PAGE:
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dc.contributor.authorGreer, Glenen
dc.date.accessioned2008-12-16T02:05:42Z
dc.date.issued2005-03en
dc.identifier.issn1170-7682en
dc.identifier.urihttps://hdl.handle.net/10182/732
dc.description.abstractThe Footrot Gene-marker Test (FGMT) programme has been funded by contributions from the Sustainable Farming Fund and the merino and mid-micron sheep industries to develop a tool for selecting footrot tolerant breeding animals. The research that is the subject of this paper has been conducted to calculate the costs of footrot to those industries and, therefore, the potential benefits from the FGMT programme, and to provide early estimates of the benefits that have been realised to date. It has also examined the level of understanding of the programme in the industry and, therefore, the success of the technology transfer element of the programme.en
dc.format.extent1-53en
dc.language.isoenen
dc.publisherLincoln University. Agribusiness and Economics Research Unit.en
dc.relationThe original publication is available from - Lincoln University. Agribusiness and Economics Research Unit. - http://hdl.handle.net/10182/731en
dc.relation.ispartofseriesAERU Research Reporten
dc.subjectfootrot in sheepen
dc.subjectcostsen
dc.subjectFootrot Gene-marker Test (FGMT)en
dc.subjecteconomic benefitsen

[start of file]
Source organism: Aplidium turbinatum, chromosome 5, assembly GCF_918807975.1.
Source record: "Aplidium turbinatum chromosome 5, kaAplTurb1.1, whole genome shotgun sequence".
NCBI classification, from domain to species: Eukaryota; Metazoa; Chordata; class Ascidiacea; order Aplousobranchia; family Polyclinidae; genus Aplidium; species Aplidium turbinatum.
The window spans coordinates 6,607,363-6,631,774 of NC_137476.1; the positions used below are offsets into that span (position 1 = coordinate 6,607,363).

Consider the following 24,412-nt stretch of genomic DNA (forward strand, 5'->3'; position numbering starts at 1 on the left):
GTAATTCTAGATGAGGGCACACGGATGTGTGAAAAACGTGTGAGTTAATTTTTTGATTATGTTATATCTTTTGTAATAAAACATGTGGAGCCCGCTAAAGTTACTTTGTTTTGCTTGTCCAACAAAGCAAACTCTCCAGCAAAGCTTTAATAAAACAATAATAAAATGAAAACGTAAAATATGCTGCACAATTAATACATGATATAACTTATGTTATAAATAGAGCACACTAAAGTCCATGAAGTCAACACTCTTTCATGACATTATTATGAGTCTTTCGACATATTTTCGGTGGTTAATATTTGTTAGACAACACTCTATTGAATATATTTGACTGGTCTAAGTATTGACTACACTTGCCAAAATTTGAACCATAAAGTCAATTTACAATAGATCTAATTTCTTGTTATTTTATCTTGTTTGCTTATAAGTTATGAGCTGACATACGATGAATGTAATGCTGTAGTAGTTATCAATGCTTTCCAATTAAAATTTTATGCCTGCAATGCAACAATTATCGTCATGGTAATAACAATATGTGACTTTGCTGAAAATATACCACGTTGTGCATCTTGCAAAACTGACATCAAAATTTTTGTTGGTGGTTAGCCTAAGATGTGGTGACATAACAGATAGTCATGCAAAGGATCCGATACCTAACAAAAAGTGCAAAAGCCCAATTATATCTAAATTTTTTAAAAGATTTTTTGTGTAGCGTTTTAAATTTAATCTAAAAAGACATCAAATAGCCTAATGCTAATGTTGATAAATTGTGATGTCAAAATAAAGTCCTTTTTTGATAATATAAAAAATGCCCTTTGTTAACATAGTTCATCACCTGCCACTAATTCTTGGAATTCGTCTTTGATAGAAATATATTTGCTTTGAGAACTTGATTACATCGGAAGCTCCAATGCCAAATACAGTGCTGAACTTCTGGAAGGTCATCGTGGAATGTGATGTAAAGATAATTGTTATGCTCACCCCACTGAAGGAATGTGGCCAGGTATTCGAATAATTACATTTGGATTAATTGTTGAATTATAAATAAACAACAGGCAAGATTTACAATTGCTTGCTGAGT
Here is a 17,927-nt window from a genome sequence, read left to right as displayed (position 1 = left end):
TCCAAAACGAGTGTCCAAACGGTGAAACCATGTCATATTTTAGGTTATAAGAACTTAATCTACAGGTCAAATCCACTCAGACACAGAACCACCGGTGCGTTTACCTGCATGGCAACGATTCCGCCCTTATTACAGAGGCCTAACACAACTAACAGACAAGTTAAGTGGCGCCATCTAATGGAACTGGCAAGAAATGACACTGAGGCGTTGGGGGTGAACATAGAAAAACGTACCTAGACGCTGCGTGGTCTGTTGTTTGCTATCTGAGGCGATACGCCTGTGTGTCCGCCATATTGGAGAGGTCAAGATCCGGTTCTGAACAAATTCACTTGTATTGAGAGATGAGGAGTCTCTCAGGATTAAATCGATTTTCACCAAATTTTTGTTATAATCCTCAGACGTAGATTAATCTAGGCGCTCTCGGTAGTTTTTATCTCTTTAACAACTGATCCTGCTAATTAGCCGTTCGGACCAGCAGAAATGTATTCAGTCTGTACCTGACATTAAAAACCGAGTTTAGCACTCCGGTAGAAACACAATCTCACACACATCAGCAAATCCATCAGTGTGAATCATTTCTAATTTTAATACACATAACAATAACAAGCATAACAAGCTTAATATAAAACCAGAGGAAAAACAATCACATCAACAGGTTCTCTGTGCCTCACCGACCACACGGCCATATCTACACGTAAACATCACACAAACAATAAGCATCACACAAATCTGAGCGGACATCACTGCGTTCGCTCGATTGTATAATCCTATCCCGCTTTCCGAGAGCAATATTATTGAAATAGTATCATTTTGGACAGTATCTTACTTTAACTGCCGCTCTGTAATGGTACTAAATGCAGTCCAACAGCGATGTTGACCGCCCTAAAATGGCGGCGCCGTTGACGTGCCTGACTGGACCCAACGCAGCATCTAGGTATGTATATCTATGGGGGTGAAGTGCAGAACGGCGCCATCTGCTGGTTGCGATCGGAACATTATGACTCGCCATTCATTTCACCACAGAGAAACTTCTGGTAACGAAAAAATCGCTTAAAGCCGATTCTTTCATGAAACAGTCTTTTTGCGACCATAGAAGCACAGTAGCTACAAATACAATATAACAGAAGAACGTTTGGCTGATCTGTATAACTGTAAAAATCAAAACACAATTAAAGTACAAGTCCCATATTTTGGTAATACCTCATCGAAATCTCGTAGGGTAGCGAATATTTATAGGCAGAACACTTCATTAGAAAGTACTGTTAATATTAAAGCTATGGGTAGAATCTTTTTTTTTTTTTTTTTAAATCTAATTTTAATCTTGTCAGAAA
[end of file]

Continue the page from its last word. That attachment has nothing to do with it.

dc.titleThe costs of footrot and the impact of the footrot gene-marker test in New Zealand : a report to the Sustainable Farming Funden
dc.typeMonograph
dc.subject.marsdenFields of Research::340000 Economics::340200 Applied Economics::340201 Agricultural economicsen
dc.subject.marsdenFields of Research::300000 Agricultural, Veterinary and Environmental Sciences::300900 Land, Parks and Agriculture Management::300901 Farm management, rural management and agribusinessen
lu.contributor.unitLincoln Universityen
lu.contributor.unitAgribusiness and Economics Research Uniten
dc.subject.anzsrc1402 Applied Economicsen
pubs.editionResearch Report No. 274en
pubs.notesIncorrect date "March 2004" shown on title pageen
pubs.organisational-group/LU
pubs.organisational-group/LU/Agribusiness & Economics Research Unit
pubs.publication-statusPublisheden
pubs.publisher-urlhttp://hdl.handle.net/10182/731en
dc.publisher.placeLincoln, Canterburyen
lu.identifier.orcid0000-0002-1478-3486


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